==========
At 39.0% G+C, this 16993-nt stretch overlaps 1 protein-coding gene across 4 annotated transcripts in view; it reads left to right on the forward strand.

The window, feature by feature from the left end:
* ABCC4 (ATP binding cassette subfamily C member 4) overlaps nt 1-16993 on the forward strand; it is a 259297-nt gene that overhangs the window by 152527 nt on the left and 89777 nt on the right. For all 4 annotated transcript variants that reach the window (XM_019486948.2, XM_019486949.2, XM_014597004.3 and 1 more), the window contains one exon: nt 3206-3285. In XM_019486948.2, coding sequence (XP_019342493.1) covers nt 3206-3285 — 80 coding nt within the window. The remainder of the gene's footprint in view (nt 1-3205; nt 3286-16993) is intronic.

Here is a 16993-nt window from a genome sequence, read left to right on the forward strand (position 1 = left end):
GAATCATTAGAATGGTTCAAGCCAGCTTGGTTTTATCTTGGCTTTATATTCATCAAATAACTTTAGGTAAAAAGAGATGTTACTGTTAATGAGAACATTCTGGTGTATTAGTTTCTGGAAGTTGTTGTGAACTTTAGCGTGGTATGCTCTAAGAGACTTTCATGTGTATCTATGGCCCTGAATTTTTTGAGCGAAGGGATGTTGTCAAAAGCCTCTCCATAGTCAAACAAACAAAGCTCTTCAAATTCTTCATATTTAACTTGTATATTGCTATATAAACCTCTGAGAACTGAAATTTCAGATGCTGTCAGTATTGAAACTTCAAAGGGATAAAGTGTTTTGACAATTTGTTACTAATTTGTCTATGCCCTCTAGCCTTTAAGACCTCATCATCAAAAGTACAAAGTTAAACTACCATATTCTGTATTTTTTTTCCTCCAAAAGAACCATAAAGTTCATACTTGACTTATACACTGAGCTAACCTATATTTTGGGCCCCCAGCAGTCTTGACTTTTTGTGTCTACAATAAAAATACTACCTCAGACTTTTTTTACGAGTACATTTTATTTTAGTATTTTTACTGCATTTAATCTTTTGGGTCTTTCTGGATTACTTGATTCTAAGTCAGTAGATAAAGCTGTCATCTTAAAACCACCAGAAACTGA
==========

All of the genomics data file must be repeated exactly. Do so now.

At 39.0% G+C, this 16993-nt stretch overlaps 1 protein-coding gene across 4 annotated transcripts in view; it reads left to right on the forward strand.

The window, feature by feature from the left end:
* ABCC4 (ATP binding cassette subfamily C member 4) overlaps nt 1-16993 on the forward strand; it is a 259297-nt gene that overhangs the window by 152527 nt on the left and 89777 nt on the right. For all 4 annotated transcript variants that reach the window (XM_019486948.2, XM_019486949.2, XM_014597004.3 and 1 more), the window contains one exon: nt 3206-3285. In XM_019486948.2, coding sequence (XP_019342493.1) covers nt 3206-3285 — 80 coding nt within the window. The remainder of the gene's footprint in view (nt 1-3205; nt 3286-16993) is intronic.

Here is a 16993-nt window from a genome sequence, read left to right on the forward strand (position 1 = left end):
GAATCATTAGAATGGTTCAAGCCAGCTTGGTTTTATCTTGGCTTTATATTCATCAAATAACTTTAGGTAAAAAGAGATGTTACTGTTAATGAGAACATTCTGGTGTATTAGTTTCTGGAAGTTGTTGTGAACTTTAGCGTGGTATGCTCTAAGAGACTTTCATGTGTATCTATGGCCCTGAATTTTTTGAGCGAAGGGATGTTGTCAAAAGCCTCTCCATAGTCAAACAAACAAAGCTCTTCAAATTCTTCATATTTAACTTGTATATTGCTATATAAACCTCTGAGAACTGAAATTTCAGATGCTGTCAGTATTGAAACTTCAAAGGGATAAAGTGTTTTGACAATTTGTTACTAATTTGTCTATGCCCTCTAGCCTTTAAGACCTCATCATCAAAAGTACAAAGTTAAACTACCATATTCTGTATTTTTTTTCCTCCAAAAGAACCATAAAGTTCATACTTGACTTATACACTGAGCTAACCTATATTTTGGGCCCCCAGCAGTCTTGACTTTTTGTGTCTACAATAAAAATACTACCTCAGACTTTTTTTACGAGTACATTTTATTTTAGTATTTTTACTGCATTTAATCTTTTGGGTCTTTCTGGATTACTTGATTCTAAGTCAGTAGATAAAGCTGTCATCTTAAAACCACCAGAAACTGA